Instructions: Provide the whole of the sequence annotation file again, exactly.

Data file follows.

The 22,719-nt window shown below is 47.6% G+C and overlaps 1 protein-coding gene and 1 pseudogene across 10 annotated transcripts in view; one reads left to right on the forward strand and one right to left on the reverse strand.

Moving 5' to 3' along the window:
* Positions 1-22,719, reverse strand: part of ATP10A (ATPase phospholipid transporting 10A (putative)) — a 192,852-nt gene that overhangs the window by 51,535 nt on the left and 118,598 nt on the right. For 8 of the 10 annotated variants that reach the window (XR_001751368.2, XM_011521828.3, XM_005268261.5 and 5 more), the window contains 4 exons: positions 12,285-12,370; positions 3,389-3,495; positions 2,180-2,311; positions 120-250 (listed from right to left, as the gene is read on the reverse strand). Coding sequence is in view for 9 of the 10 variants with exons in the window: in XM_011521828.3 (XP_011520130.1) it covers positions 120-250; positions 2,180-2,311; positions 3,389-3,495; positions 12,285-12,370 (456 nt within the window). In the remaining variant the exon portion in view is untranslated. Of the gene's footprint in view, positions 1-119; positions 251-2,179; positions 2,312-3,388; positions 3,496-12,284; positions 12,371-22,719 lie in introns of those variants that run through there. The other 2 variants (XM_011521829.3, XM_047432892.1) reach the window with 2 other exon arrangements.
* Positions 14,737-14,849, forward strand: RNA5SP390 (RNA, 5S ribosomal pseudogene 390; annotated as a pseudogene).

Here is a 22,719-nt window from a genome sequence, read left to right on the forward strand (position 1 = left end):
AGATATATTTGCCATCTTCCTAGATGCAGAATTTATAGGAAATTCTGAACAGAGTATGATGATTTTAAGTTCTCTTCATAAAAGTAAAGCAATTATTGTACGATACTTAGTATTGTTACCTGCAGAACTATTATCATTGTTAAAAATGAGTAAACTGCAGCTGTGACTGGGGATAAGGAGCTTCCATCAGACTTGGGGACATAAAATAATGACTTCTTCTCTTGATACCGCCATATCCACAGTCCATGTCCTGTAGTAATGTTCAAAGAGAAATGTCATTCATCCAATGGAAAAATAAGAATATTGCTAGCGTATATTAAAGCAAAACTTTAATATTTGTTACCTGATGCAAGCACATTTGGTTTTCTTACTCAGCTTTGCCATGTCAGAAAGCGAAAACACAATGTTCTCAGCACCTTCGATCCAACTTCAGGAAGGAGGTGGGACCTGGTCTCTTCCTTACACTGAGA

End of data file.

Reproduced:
The 22,719-nt window shown below is 47.6% G+C and overlaps 1 protein-coding gene and 1 pseudogene across 10 annotated transcripts in view; one reads left to right on the forward strand and one right to left on the reverse strand.

Moving 5' to 3' along the window:
* Positions 1-22,719, reverse strand: part of ATP10A (ATPase phospholipid transporting 10A (putative)) — a 192,852-nt gene that overhangs the window by 51,535 nt on the left and 118,598 nt on the right. For 8 of the 10 annotated variants that reach the window (XR_001751368.2, XM_011521828.3, XM_005268261.5 and 5 more), the window contains 4 exons: positions 12,285-12,370; positions 3,389-3,495; positions 2,180-2,311; positions 120-250 (listed from right to left, as the gene is read on the reverse strand). Coding sequence is in view for 9 of the 10 variants with exons in the window: in XM_011521828.3 (XP_011520130.1) it covers positions 120-250; positions 2,180-2,311; positions 3,389-3,495; positions 12,285-12,370 (456 nt within the window). In the remaining variant the exon portion in view is untranslated. Of the gene's footprint in view, positions 1-119; positions 251-2,179; positions 2,312-3,388; positions 3,496-12,284; positions 12,371-22,719 lie in introns of those variants that run through there. The other 2 variants (XM_011521829.3, XM_047432892.1) reach the window with 2 other exon arrangements.
* Positions 14,737-14,849, forward strand: RNA5SP390 (RNA, 5S ribosomal pseudogene 390; annotated as a pseudogene).

Here is a 22,719-nt window from a genome sequence, read left to right on the forward strand (position 1 = left end):
AGATATATTTGCCATCTTCCTAGATGCAGAATTTATAGGAAATTCTGAACAGAGTATGATGATTTTAAGTTCTCTTCATAAAAGTAAAGCAATTATTGTACGATACTTAGTATTGTTACCTGCAGAACTATTATCATTGTTAAAAATGAGTAAACTGCAGCTGTGACTGGGGATAAGGAGCTTCCATCAGACTTGGGGACATAAAATAATGACTTCTTCTCTTGATACCGCCATATCCACAGTCCATGTCCTGTAGTAATGTTCAAAGAGAAATGTCATTCATCCAATGGAAAAATAAGAATATTGCTAGCGTATATTAAAGCAAAACTTTAATATTTGTTACCTGATGCAAGCACATTTGGTTTTCTTACTCAGCTTTGCCATGTCAGAAAGCGAAAACACAATGTTCTCAGCACCTTCGATCCAACTTCAGGAAGGAGGTGGGACCTGGTCTCTTCCTTACACTGAGA